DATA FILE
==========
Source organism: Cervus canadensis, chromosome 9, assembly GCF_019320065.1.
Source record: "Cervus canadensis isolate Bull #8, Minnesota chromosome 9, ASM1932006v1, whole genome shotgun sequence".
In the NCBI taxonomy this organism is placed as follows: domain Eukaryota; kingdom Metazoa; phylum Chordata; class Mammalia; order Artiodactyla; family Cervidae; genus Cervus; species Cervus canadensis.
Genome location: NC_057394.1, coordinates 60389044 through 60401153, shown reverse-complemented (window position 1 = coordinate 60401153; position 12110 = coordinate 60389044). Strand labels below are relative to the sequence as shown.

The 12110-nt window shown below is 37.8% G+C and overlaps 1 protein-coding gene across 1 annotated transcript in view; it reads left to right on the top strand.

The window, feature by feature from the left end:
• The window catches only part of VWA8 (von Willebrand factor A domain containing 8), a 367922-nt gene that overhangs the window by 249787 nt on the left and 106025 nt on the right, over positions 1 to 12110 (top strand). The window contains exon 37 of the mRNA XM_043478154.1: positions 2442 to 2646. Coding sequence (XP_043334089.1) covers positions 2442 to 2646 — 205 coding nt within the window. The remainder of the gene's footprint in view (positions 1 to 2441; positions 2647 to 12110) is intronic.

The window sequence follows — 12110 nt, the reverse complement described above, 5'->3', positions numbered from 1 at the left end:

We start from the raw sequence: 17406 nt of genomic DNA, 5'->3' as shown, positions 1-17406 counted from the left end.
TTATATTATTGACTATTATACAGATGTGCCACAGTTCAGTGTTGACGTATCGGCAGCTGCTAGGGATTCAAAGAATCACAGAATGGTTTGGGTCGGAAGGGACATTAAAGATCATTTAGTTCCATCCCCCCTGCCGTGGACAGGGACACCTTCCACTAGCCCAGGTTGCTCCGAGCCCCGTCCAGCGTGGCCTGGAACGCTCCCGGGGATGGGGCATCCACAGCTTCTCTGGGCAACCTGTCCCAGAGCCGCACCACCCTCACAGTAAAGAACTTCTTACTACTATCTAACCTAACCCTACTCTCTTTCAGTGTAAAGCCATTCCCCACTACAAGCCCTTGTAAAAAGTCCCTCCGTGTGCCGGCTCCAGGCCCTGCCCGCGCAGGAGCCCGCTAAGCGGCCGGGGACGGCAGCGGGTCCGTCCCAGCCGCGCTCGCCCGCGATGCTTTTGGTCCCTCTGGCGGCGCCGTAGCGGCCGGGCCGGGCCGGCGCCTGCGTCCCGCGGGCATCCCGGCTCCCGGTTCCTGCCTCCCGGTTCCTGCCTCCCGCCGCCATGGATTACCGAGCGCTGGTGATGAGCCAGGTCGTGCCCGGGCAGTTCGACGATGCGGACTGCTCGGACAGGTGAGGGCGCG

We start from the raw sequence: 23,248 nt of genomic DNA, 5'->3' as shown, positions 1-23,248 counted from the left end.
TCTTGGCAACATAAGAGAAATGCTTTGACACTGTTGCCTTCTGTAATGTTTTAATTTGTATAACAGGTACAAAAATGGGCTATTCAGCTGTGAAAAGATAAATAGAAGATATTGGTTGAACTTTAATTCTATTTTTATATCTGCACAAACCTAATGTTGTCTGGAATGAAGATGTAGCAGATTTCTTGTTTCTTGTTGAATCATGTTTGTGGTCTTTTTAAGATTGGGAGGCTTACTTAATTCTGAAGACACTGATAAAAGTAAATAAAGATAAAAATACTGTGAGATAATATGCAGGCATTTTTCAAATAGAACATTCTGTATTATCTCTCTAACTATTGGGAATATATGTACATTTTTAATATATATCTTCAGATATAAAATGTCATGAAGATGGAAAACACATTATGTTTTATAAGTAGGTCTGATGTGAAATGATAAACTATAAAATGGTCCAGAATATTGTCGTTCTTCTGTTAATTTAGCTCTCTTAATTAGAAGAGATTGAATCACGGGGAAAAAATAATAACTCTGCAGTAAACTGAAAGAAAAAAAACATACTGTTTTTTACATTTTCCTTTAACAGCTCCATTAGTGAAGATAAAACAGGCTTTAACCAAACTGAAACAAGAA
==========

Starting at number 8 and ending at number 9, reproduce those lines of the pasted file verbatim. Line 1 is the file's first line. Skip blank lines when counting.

The window sequence follows — 12110 nt, the reverse complement described above, 5'->3', positions numbered from 1 at the left end:

We start from the raw sequence: 17406 nt of genomic DNA, 5'->3' as shown, positions 1-17406 counted from the left end.